Milk. Wilford is a land flowing with milk and honey. For generations, along with general agriculture, Milk has been the staple product of the parish. The picturesque garb of the milkmen was noted long ago, for until two generations ago they wore that very sensible and comfortable garment, the smock frock, adorned with sundry needlework devices at the front and back. The garb has, by the change of fashions, passed away, but the quantity of milk produced has increased, for much arable land has been laid down for pasture. The honey is not so much in evidence, for although a limited quantity is produced in the gardens, yet the principal part of the sweetness arises from honest toil well done, " something attempted, something done," and the satisfaction that in the staple commodity carried to the houses of the people, the national, the domestic, and the general good is promoted.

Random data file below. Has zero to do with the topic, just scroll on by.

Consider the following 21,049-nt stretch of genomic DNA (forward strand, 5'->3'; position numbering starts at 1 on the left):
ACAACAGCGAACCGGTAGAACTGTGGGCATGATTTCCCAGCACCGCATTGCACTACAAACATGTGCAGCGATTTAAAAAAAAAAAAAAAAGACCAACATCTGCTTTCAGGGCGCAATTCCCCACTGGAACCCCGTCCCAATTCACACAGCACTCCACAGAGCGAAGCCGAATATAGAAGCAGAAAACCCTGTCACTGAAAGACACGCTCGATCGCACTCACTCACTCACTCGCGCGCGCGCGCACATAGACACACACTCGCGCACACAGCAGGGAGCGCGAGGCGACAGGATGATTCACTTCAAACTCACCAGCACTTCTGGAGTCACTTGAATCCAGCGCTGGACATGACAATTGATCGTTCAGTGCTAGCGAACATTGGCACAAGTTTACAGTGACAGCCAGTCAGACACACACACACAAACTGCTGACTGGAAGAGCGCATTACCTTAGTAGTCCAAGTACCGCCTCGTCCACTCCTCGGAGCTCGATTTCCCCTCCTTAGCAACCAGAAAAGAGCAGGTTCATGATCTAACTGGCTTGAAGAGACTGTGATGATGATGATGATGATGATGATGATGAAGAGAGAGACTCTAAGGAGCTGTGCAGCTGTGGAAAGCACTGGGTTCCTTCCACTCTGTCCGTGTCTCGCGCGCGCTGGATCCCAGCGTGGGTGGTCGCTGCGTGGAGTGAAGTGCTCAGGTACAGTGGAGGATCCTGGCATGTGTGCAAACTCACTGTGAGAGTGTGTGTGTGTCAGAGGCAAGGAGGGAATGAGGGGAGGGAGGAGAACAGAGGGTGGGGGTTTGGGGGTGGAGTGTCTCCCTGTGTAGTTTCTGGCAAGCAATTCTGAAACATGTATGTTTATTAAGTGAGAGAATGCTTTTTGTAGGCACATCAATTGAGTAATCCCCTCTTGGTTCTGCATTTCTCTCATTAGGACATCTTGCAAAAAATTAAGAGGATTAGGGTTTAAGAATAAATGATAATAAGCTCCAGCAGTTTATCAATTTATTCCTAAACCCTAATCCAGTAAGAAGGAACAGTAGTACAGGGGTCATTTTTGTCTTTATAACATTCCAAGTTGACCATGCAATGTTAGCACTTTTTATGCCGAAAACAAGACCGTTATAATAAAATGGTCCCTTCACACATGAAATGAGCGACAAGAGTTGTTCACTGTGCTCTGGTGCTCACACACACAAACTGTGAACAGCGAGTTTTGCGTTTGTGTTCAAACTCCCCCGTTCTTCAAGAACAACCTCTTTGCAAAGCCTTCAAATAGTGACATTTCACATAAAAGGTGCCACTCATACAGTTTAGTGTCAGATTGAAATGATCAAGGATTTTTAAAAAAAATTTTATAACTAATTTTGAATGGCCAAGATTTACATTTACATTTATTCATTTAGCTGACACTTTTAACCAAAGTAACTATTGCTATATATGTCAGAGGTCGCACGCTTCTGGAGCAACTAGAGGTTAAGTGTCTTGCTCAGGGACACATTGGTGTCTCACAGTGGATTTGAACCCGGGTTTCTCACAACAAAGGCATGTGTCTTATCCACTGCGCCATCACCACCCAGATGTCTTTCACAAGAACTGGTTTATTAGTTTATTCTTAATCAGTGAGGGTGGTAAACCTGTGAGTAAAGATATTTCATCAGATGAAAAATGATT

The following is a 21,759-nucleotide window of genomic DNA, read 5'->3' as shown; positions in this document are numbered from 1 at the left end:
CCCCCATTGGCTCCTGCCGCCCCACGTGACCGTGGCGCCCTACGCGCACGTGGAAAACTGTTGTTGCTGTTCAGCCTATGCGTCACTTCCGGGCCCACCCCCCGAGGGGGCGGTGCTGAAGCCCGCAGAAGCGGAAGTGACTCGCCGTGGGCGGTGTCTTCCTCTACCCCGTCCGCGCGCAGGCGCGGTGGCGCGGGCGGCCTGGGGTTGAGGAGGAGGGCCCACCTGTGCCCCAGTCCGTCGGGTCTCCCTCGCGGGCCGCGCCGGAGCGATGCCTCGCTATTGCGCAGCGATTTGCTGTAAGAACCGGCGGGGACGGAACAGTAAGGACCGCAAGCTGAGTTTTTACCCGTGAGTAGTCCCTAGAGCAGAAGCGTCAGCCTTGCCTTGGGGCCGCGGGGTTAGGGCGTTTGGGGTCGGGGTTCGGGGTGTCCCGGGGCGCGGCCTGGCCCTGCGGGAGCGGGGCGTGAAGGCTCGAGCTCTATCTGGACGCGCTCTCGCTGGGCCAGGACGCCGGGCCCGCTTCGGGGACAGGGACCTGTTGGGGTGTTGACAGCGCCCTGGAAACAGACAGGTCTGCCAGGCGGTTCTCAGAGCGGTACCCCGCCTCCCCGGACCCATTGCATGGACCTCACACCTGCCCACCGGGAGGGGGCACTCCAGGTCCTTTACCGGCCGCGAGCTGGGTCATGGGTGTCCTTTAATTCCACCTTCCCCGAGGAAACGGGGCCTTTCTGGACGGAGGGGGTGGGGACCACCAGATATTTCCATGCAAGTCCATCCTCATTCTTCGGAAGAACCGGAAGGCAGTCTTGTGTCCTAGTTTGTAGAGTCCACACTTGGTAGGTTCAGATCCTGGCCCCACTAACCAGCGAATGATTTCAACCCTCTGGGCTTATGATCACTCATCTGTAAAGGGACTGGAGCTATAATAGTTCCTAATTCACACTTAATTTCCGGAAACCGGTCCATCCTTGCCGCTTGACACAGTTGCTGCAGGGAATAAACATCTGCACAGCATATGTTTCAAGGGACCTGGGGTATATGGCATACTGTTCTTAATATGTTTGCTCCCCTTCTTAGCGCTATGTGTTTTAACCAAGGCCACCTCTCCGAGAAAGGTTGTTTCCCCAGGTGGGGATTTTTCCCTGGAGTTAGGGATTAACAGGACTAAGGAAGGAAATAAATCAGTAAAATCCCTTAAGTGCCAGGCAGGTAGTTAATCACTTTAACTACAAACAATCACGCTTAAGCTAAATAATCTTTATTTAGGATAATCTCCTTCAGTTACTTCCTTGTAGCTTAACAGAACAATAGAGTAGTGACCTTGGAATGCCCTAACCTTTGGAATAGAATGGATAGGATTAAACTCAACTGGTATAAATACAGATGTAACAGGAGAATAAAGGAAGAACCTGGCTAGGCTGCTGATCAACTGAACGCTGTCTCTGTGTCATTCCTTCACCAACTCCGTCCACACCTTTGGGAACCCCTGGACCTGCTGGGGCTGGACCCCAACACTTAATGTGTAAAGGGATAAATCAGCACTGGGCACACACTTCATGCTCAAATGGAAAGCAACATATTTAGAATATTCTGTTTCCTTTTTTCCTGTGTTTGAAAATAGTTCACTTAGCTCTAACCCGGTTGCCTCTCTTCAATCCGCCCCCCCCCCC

Trees. There were many fine trees, chiefly elms, planted about 1690, by Sir Gervase, the fourth Baronet, surrounding the church, along the Trent bank, near the village, which, becoming decayed, were beheaded or removed. A number of young trees was planted a few years ago, which have done rather poorly, and others have been wickedly damaged. The Hector has set some others north of the church, and Mr. Webster, at the time of King George's Coronation, planted some on Coronation Avenue. Those on the Green, Limes and one Sycamore, were planted at Queen Victoria's Jubilee Commemoration in 1887, by Mrs. Markham Clifton and other ladies. That the number of trees may be greatly increased is a consummation devoutly to be wished. The lord of the Manor felt the charm when he made his drive from the hall to the Round-house, of which the stone pillar gate-posts opposite to the gate-house, remain as a pathetic memorial, and thence there is said to have been another drive to a corresponding round-house on the top of Wilford hill, which was only recently removed for the new tower, and there the Baronet and his family enjoyed a cup of tea before driving home. Was this pleasure for one family a foretaste of a coming good to the many?